When the Wall Street Journal profiled Denlinger in 2013 – calling him Jim Vidmar – it mentioned the ruse, and Twitter quickly closed the loophole.
In 2015, after selling a pair of startups, a gaming company called BadgeHelp and online task marketplace MyCheapJobs, Denlinger had time on his hands. A longtime political junkie, he turned his attention to following in the footsteps of one of his heroes: political analyst Mark Halperin, best known for insider campaign tell-alls such as “Game Change” and “Double Down.”
“That’s the kind of journalism that I respect, the kind where you can’t tell who they’re going to vote for,” Denlinger said. “I just want the facts. That’s what I’m trying to do with this.”
“I’ve heard so many pundits and so many of these people at CNN and MSNBC and Bloomberg and all these other sources I get information from,” he continued. “I sit here and listen to the people they drag on that they consider to be experts and I’m like, ‘Oh my god. Maybe if I got some attention, I could go on some of these shows.’ ”
While Halperin spent a decade climbing the media food chain, starting as a desk assistant for ABC News in the late 1980s, Denlinger saw the current media landscape as eminently hackable. He employed a mass of bots, retweeting everything @PoliticsJim posted. These bots spread the tweets to their followers, but more importantly, they boosted Denlinger’s tweets to the top of whatever hashtag he wanted to invade.
On social media, nothing draws attention like a crowd, and soon Denlinger was in the mix with political pros.
Using another tool he created, Denlinger identified and followed between 400 and 700 influential human-operated Twitter accounts each day, hoping they would follow him back. Even so, bots dominated the ranks of @PoliticsJim’s followers. TwitterAudit found that nearly two-thirds of his followers were made of code, not flesh and blood.
Denlinger woke up one morning last spring to find his account had been suspended.
Twitter did not respond to a request for comment, but Denlinger notes that the company rarely detects this type of bot use on its own – especially when the bots aren’t obviously shilling a specific product. He suspects a user noticed what he was doing and tipped off Twitter.
He considered starting anew with another account but scrapped the idea.
“If I wanted another @PoliticsJim, I could have had one within 20 minutes,” he said. “I have 50,000 accounts that are over five years old. I could have brought one up, slapped a few thousand followers on it, and there we go, off to the races again.”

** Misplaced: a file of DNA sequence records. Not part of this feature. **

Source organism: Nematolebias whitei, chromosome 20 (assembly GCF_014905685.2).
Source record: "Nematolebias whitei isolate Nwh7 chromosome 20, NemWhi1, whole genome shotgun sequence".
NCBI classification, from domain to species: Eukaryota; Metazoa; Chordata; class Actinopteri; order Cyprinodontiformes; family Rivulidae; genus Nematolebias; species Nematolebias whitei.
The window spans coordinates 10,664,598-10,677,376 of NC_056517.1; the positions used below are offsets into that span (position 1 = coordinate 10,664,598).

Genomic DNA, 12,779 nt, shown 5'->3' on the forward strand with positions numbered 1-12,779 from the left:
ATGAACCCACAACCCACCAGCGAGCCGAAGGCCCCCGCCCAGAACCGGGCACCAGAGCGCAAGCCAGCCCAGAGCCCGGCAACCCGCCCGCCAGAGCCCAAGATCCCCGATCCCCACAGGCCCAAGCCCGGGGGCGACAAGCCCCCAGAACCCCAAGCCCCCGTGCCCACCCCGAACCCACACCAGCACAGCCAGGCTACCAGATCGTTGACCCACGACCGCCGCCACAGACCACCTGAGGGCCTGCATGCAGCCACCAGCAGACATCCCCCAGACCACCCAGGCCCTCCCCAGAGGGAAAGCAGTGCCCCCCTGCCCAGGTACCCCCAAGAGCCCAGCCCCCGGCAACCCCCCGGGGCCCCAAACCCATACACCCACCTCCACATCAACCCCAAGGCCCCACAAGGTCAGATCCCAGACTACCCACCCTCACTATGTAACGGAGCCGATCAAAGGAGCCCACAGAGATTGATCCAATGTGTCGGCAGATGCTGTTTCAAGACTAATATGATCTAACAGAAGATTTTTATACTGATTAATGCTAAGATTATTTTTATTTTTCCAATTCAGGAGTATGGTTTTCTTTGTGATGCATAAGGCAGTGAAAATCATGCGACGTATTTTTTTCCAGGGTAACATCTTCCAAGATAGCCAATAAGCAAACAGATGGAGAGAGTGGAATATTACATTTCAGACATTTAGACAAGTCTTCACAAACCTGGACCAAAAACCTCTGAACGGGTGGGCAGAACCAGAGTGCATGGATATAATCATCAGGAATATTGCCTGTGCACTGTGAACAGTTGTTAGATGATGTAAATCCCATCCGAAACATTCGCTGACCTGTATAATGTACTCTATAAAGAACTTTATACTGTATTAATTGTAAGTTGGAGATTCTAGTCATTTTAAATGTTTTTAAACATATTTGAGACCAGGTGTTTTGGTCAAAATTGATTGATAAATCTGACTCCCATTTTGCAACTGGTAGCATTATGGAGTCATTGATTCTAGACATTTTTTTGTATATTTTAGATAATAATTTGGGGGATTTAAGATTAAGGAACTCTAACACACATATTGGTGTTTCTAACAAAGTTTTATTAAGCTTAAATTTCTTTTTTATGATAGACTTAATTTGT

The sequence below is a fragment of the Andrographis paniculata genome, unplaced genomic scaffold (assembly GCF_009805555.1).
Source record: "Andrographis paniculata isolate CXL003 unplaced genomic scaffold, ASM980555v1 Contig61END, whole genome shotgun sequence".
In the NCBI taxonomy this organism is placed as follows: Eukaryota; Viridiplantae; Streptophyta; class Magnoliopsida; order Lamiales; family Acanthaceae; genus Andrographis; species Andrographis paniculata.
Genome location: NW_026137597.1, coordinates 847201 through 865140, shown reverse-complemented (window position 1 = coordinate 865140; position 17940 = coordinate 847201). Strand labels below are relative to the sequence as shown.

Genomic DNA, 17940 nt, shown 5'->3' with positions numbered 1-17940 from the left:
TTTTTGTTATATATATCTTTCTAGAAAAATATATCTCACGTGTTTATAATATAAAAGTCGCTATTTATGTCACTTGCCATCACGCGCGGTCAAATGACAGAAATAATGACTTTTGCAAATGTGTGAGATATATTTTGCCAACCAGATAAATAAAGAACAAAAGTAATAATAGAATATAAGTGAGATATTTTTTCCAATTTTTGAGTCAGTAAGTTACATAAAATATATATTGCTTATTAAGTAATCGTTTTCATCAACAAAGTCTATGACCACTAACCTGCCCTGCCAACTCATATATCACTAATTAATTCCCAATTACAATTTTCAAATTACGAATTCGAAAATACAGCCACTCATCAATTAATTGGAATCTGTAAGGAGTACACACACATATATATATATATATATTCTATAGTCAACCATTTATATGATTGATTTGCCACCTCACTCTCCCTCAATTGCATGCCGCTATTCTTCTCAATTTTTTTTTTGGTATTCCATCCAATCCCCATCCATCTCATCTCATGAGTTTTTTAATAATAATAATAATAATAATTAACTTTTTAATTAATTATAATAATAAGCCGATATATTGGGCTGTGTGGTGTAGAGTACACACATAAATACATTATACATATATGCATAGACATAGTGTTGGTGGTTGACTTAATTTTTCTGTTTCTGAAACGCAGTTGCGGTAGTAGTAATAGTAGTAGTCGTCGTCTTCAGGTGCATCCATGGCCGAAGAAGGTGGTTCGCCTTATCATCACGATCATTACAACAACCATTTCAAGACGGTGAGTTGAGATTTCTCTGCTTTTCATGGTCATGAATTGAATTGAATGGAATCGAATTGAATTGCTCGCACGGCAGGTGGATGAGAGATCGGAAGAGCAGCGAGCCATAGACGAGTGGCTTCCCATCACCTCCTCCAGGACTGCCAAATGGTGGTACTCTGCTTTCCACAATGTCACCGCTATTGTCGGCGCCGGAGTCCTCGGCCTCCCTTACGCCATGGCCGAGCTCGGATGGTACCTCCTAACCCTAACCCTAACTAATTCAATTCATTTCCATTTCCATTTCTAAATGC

But the experience had been less than fulfilling. Denlinger had shoved himself into the Twitter conversation, generating hundreds, if not thousands, of interactions on each tweet, but he never broke through the cacophony: He never made it onto political talk shows.
“I felt like I had done this big thing online, but nobody recognized it,” he said. “No one cared. No one understood it. Nothing.”
So he went back to selling. Instead of focusing on himself, Denlinger has returned to helping others go viral. Bots can take a piece of content only so far. Pelley’s tweet, for example, has amassed over 4,500 retweets so far, but only about 300 likes. The content didn’t strongly resonate with actual human beings.
That resonance, Denlinger said, is crucial. Trump may have over 6 million fake Twitter followers, according to TwitterAudit, but Denlinger says those bots aren’t why he became president. And they are not what made people pay attention to the at least 325 people, places and things the former reality TV star has insulted on Twitter since announcing his presidential campaign nearly two years ago.
When the TV bookers came from “60 Minutes,” they weren’t seeking Denlinger’s political acumen, asking him to be the next Halperin. They wanted to tap into his social media savvy, his ability to find holes in a system used by millions around the world.
Now Denlinger is playing that to his advantage: On his website, he is offering a “60 Minute Show Special,” a one-hour social media consulting session for $60.
Aaron Sankin can be reached at firstname.lastname@example.org. Follow him on Twitter: @ASankin.